Labor Commissioner Issues Opinion Letter on California Paid Sick Leave Question
The Labor Commissioner’s office recently issued an opinion letter regarding California’s new paid sick leave (PSL) law. The opinion letter answers questions relating to how employers provide “24 hours or three days” of PSL when you have employees that don’t work a traditional 8 hour day schedule. How does the law work, for instance, if you have workers with an alternative workweek schedule of four 10 hour days or part-time employees who work six hour shifts?
The essence of the opinion: whichever application of the law provides the most benefit to the employee is the one which should be applied.
Here are some specific examples which are addressed:
Q.1. Company A uses the lump-sum approach under Labor Code section 246(d) (full amount of leave front-loaded at the beginning of each year; no accrual or carry-over). Company A has employees that work regular 10 hour shifts. Does Company A provide these employees with a lump-sum of 30 hours of leave (three days at 10 hours per day) or only with 24 hours of leave on the theory that a “day” is limited to a maximum of eight hours?
A.1. If an employee’s regular work hours are 10 hours per day, a paid sick day for that employee would be his/her normal full day of work – which in this instance is 10 hours. According to the Labor Commissioner, “[t]he ‘full amount’ of leave for this employee would need to be front loaded at the beginning of the year, meaning that three 10 hour days (which, if translated into hours would be 30 hours) must be front loaded at the beginning of the year.” Any other interpretation would mean that Company A’s employees with 10 hour workdays would receive less than the minimum of three days of PSL required by law, said the Labor Commissioner.
Q.2. Company B uses the lump-sum approach. Company B has employees that work regular six hour days. What is the amount of time that must be provided as a lump-sum for these employees at the beginning of the year?
A.2. The Labor Commissioner states that “the ‘full amount of leave’ the employer would need to front load for these employees would be a minimum of 24 hours (not three six-hour days).” If Company B only front-loaded three six hour days (i.e., 18 hours) it would “undercut the mandatory minimum standard of 24 hours for these employees.”
Q.3. Company C uses the accrual method. However, Company C limits the amount of PSL an employee can actually use in any given year to 24 hours or three days a year (under Labor Code section 246(d)). How does that limitation apply to employees working regular 10 hour shifts?
A.3. If Company C’s employee has accrued 30 hours or more of PSL in his/her leave bank and has a regular work hours of 10 hours per day, “the employee must be able to use and be paid for the full three days at 10 hours per day.” Company C cannot limit the employee’s use to 24 hours. Doing so would “undercut the Legislature’s intent that employees be entitled to take a minimum of three days of paid sick leave, without losing any compensation they would normally earn during their regular working hours.”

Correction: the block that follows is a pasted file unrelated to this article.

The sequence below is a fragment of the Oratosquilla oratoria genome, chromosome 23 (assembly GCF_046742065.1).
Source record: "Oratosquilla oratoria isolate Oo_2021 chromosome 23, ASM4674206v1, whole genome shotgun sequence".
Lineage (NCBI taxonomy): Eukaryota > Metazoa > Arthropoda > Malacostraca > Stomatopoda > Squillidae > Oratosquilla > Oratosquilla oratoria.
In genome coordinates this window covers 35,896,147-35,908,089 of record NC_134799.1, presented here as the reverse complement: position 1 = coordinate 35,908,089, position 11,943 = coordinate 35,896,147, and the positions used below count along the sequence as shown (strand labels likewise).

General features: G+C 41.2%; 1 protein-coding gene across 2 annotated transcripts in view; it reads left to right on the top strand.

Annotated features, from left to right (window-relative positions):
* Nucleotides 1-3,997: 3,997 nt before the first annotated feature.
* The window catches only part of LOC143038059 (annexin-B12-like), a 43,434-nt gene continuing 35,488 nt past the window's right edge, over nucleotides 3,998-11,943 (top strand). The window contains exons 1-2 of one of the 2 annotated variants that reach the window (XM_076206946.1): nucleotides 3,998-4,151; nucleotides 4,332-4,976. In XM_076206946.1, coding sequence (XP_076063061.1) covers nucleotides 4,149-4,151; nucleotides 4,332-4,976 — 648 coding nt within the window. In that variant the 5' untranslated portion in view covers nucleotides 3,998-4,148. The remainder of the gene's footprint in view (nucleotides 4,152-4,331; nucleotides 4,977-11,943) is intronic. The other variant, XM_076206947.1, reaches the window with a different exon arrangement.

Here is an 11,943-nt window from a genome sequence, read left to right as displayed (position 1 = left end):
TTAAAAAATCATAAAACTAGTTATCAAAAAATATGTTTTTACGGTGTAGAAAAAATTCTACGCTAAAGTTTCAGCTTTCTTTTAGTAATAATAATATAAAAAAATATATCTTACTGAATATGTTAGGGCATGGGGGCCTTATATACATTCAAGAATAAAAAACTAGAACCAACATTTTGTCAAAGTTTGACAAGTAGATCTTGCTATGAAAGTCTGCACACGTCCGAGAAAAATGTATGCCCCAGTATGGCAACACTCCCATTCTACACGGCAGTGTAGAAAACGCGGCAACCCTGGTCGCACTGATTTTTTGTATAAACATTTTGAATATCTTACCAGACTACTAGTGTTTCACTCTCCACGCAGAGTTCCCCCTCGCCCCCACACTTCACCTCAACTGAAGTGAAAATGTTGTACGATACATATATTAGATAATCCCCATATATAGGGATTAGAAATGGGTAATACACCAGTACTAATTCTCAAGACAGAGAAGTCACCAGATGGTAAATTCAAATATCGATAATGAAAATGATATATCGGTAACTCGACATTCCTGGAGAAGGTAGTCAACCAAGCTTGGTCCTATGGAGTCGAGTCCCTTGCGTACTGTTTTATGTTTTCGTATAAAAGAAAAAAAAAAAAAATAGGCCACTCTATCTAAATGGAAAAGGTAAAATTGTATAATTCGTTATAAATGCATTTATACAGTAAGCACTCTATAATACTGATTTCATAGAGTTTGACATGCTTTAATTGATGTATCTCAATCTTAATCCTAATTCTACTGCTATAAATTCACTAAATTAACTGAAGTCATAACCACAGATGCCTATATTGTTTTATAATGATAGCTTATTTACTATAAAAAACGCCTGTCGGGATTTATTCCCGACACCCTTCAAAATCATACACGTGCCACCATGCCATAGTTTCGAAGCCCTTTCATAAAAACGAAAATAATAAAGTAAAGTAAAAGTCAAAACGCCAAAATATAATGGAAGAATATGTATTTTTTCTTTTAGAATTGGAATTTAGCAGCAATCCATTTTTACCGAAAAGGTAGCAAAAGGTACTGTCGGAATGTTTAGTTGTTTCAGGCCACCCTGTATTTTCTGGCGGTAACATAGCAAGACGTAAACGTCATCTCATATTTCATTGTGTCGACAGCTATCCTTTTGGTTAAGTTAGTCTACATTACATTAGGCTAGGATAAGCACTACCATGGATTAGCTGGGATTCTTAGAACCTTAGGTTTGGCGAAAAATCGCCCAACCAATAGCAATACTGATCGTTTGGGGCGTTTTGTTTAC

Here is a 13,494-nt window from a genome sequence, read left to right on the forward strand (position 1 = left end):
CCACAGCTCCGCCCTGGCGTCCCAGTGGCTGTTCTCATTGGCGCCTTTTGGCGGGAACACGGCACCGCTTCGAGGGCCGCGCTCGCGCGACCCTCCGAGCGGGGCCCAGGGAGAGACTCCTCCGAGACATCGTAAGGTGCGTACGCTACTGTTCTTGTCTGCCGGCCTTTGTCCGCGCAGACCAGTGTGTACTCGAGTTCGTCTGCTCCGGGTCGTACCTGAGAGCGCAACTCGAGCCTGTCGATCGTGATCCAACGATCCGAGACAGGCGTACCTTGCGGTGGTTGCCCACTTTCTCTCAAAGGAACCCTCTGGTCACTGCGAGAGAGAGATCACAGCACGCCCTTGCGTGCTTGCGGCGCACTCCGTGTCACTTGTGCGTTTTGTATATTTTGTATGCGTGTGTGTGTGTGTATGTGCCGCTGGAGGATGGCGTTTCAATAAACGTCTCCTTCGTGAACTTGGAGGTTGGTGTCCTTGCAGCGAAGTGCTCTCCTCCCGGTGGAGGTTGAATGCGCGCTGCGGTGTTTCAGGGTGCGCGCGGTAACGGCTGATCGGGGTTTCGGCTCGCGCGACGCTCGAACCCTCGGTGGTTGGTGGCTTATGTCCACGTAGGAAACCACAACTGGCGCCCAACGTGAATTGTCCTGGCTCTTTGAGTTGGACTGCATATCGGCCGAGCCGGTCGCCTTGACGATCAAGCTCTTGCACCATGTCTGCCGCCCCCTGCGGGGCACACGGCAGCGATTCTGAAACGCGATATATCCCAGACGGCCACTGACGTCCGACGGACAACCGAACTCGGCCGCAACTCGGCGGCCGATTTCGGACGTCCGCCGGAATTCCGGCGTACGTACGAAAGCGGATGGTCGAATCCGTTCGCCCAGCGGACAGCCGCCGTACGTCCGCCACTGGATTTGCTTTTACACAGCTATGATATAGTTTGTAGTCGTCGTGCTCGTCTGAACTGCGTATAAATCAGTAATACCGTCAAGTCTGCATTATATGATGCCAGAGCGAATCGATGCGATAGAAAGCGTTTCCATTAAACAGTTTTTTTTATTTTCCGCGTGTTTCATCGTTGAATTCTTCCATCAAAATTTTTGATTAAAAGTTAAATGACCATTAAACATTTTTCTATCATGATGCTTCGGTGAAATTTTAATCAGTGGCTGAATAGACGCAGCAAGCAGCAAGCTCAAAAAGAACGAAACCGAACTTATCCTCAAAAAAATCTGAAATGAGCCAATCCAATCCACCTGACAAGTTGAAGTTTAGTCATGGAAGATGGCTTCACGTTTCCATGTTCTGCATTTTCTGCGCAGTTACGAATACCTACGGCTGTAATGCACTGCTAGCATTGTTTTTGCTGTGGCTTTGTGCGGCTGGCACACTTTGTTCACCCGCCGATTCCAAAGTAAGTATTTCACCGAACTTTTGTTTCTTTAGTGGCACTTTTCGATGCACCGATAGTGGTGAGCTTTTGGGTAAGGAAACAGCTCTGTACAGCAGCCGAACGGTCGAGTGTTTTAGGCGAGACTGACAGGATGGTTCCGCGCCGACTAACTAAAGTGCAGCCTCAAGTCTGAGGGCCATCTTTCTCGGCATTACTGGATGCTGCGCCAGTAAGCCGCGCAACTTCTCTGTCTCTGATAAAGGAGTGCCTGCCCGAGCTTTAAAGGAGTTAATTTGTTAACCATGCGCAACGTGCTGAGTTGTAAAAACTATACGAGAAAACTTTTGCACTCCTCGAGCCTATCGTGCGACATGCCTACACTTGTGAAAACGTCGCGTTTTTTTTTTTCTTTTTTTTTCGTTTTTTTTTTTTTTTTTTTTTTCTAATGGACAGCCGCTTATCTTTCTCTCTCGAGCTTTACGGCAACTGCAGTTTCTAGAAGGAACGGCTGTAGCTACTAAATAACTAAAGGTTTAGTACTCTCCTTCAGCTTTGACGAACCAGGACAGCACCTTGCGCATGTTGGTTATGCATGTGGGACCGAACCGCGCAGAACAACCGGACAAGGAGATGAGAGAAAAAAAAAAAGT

Q.4. Company D also uses the accrual method and limits use of PSL to 24 hours or 3 days per year. How does Company D’s limitation apply to part-time employees working regular 6 hour shifts?
A.4. If Company D’s part-time employee has accrued 24 or more hours of PSL in his/her leave bank and has a regular work schedule of six hours a day, Company D cannot “limit the employee’s use of accrued PSL to only three days.” In other words, Company D cannot limit the use of PSL to three six hour days or 18 hours, but must allow the employee to use 24 hours.
In the opinion letter, the Labor Commissioner emphasized the Legislature’s intent that each class of employees should be treated fairly. “To limit a part-time worker who works four hour days to only 12 hours of paid sick leave, based on a ‘three day’ standard, disregards the statutory reference to a minimum of 24 hours and would defeat the legislative objective of providing low wage workers with at least a minimum of 24 hours of paid sick leave per year,” said the Labor Commissioner’s office.
While the Labor Commissioner’s opinions are not legally binding, they provide valuable guidance as to how the Labor Commissioner will enforce the law. Failure to follow the guidance can result in administrative citations. If you have any questions on these issues, consult legal counsel.
Need paid sick leave resources? CalChamber members can download our white paper, The Who, What, When and How of Mandatory Paid Sick Leave in California: New Amendments Effective July 13, 2015 — it’s updated to reflect the recent amendments. Not a CalChamber member? Visit this page to download the updated white paper. CalChamber members can also find more resources on paid sick leave in the HR Library.